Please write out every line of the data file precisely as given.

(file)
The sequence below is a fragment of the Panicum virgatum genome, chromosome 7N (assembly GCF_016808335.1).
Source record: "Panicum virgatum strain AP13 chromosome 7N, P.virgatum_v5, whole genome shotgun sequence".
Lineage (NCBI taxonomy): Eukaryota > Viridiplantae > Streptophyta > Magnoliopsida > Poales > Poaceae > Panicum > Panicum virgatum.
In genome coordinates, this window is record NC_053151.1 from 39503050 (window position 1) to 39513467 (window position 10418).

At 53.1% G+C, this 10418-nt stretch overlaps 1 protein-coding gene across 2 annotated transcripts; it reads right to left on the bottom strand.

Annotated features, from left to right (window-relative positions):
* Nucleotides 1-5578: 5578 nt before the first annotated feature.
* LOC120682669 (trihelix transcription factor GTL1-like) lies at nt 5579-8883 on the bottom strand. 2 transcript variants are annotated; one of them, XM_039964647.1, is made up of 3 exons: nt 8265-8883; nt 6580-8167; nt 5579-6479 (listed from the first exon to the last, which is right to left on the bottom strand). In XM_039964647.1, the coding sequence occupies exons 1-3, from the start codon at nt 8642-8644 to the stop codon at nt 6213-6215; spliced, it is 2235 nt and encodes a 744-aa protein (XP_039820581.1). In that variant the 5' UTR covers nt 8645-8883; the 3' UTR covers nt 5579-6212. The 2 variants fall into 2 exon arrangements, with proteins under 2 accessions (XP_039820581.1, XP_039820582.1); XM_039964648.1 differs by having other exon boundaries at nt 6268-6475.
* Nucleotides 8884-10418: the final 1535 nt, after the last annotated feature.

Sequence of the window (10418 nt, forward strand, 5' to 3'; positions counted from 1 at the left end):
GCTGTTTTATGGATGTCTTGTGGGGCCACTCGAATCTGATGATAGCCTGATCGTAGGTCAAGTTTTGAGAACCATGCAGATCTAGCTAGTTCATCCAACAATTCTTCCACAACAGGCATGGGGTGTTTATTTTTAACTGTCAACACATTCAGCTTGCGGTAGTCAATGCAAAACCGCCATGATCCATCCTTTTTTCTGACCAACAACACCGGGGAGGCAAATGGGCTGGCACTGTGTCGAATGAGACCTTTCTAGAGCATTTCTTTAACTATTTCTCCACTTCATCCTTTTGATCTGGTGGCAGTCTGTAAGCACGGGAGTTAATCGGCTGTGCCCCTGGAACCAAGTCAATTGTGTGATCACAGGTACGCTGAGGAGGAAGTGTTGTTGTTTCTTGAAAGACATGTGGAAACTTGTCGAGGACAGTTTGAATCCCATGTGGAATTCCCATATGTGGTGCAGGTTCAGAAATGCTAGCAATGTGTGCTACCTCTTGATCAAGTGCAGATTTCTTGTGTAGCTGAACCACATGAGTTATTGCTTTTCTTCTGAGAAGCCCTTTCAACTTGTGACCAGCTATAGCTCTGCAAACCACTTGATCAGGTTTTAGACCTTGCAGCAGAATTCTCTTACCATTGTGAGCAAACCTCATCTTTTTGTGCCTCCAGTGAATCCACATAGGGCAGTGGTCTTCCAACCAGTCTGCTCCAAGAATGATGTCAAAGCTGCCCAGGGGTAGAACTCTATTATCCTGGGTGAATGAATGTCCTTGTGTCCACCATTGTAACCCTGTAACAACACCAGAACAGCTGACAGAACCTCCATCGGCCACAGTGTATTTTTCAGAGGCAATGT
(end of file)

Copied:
The sequence below is a fragment of the Panicum virgatum genome, chromosome 7N (assembly GCF_016808335.1).
Source record: "Panicum virgatum strain AP13 chromosome 7N, P.virgatum_v5, whole genome shotgun sequence".
Lineage (NCBI taxonomy): Eukaryota > Viridiplantae > Streptophyta > Magnoliopsida > Poales > Poaceae > Panicum > Panicum virgatum.
In genome coordinates, this window is record NC_053151.1 from 39503050 (window position 1) to 39513467 (window position 10418).

At 53.1% G+C, this 10418-nt stretch overlaps 1 protein-coding gene across 2 annotated transcripts; it reads right to left on the bottom strand.

Annotated features, from left to right (window-relative positions):
* Nucleotides 1-5578: 5578 nt before the first annotated feature.
* LOC120682669 (trihelix transcription factor GTL1-like) lies at nt 5579-8883 on the bottom strand. 2 transcript variants are annotated; one of them, XM_039964647.1, is made up of 3 exons: nt 8265-8883; nt 6580-8167; nt 5579-6479 (listed from the first exon to the last, which is right to left on the bottom strand). In XM_039964647.1, the coding sequence occupies exons 1-3, from the start codon at nt 8642-8644 to the stop codon at nt 6213-6215; spliced, it is 2235 nt and encodes a 744-aa protein (XP_039820581.1). In that variant the 5' UTR covers nt 8645-8883; the 3' UTR covers nt 5579-6212. The 2 variants fall into 2 exon arrangements, with proteins under 2 accessions (XP_039820581.1, XP_039820582.1); XM_039964648.1 differs by having other exon boundaries at nt 6268-6475.
* Nucleotides 8884-10418: the final 1535 nt, after the last annotated feature.

Sequence of the window (10418 nt, forward strand, 5' to 3'; positions counted from 1 at the left end):
GCTGTTTTATGGATGTCTTGTGGGGCCACTCGAATCTGATGATAGCCTGATCGTAGGTCAAGTTTTGAGAACCATGCAGATCTAGCTAGTTCATCCAACAATTCTTCCACAACAGGCATGGGGTGTTTATTTTTAACTGTCAACACATTCAGCTTGCGGTAGTCAATGCAAAACCGCCATGATCCATCCTTTTTTCTGACCAACAACACCGGGGAGGCAAATGGGCTGGCACTGTGTCGAATGAGACCTTTCTAGAGCATTTCTTTAACTATTTCTCCACTTCATCCTTTTGATCTGGTGGCAGTCTGTAAGCACGGGAGTTAATCGGCTGTGCCCCTGGAACCAAGTCAATTGTGTGATCACAGGTACGCTGAGGAGGAAGTGTTGTTGTTTCTTGAAAGACATGTGGAAACTTGTCGAGGACAGTTTGAATCCCATGTGGAATTCCCATATGTGGTGCAGGTTCAGAAATGCTAGCAATGTGTGCTACCTCTTGATCAAGTGCAGATTTCTTGTGTAGCTGAACCACATGAGTTATTGCTTTTCTTCTGAGAAGCCCTTTCAACTTGTGACCAGCTATAGCTCTGCAAACCACTTGATCAGGTTTTAGACCTTGCAGCAGAATTCTCTTACCATTGTGAGCAAACCTCATCTTTTTGTGCCTCCAGTGAATCCACATAGGGCAGTGGTCTTCCAACCAGTCTGCTCCAAGAATGATGTCAAAGCTGCCCAGGGGTAGAACTCTATTATCCTGGGTGAATGAATGTCCTTGTGTCCACCATTGTAACCCTGTAACAACACCAGAACAGCTGACAGAACCTCCATCGGCCACAGTGTATTTTTCAGAGGCAATGT